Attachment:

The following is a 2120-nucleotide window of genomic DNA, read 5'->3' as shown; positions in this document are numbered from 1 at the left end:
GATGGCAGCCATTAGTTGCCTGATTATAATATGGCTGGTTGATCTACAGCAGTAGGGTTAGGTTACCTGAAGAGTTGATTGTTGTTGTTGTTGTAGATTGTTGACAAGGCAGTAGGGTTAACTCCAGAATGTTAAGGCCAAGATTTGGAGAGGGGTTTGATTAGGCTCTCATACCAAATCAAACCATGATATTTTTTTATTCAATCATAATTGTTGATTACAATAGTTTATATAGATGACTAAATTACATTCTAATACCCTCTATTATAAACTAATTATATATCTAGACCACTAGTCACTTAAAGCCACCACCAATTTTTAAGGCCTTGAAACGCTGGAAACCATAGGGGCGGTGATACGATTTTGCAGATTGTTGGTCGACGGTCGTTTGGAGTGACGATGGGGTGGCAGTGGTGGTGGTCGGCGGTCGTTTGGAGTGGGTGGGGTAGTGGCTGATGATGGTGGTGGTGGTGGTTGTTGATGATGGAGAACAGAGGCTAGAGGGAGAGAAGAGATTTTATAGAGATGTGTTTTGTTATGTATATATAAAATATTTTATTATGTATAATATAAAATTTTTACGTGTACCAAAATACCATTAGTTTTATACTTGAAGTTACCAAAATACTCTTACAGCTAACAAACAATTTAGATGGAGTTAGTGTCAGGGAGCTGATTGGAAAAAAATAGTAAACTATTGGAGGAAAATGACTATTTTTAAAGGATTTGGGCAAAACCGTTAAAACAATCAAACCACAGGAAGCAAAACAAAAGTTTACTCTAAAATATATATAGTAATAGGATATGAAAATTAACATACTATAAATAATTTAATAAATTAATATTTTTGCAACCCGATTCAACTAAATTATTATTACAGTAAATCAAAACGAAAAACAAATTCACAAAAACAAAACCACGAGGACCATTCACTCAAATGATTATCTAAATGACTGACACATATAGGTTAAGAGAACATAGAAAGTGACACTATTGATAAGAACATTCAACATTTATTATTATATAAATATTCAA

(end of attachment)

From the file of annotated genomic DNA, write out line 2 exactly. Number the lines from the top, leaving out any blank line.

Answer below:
GATGGCAGCCATTAGTTGCCTGATTATAATATGGCTGGTTGATCTACAGCAGTAGGGTTAGGTTACCTGAAGAGTTGATTGTTGTTGTTGTTGTAGATTGTTGACAAGGCAGTAGGGTTAACTCCAGAATGTTAAGGCCAAGATTTGGAGAGGGGTTTGATTAGGCTCTCATACCAAATCAAACCATGATATTTTTTTATTCAATCATAATTGTTGATTACAATAGTTTATATAGATGACTAAATTACATTCTAATACCCTCTATTATAAACTAATTATATATCTAGACCACTAGTCACTTAAAGCCACCACCAATTTTTAAGGCCTTGAAACGCTGGAAACCATAGGGGCGGTGATACGATTTTGCAGATTGTTGGTCGACGGTCGTTTGGAGTGACGATGGGGTGGCAGTGGTGGTGGTCGGCGGTCGTTTGGAGTGGGTGGGGTAGTGGCTGATGATGGTGGTGGTGGTGGTTGTTGATGATGGAGAACAGAGGCTAGAGGGAGAGAAGAGATTTTATAGAGATGTGTTTTGTTATGTATATATAAAATATTTTATTATGTATAATATAAAATTTTTACGTGTACCAAAATACCATTAGTTTTATACTTGAAGTTACCAAAATACTCTTACAGCTAACAAACAATTTAGATGGAGTTAGTGTCAGGGAGCTGATTGGAAAAAAATAGTAAACTATTGGAGGAAAATGACTATTTTTAAAGGATTTGGGCAAAACCGTTAAAACAATCAAACCACAGGAAGCAAAACAAAAGTTTACTCTAAAATATATATAGTAATAGGATATGAAAATTAACATACTATAAATAATTTAATAAATTAATATTTTTGCAACCCGATTCAACTAAATTATTATTACAGTAAATCAAAACGAAAAACAAATTCACAAAAACAAAACCACGAGGACCATTCACTCAAATGATTATCTAAATGACTGACACATATAGGTTAAGAGAACATAGAAAGTGACACTATTGATAAGAACATTCAACATTTATTATTATATAAATATTCAA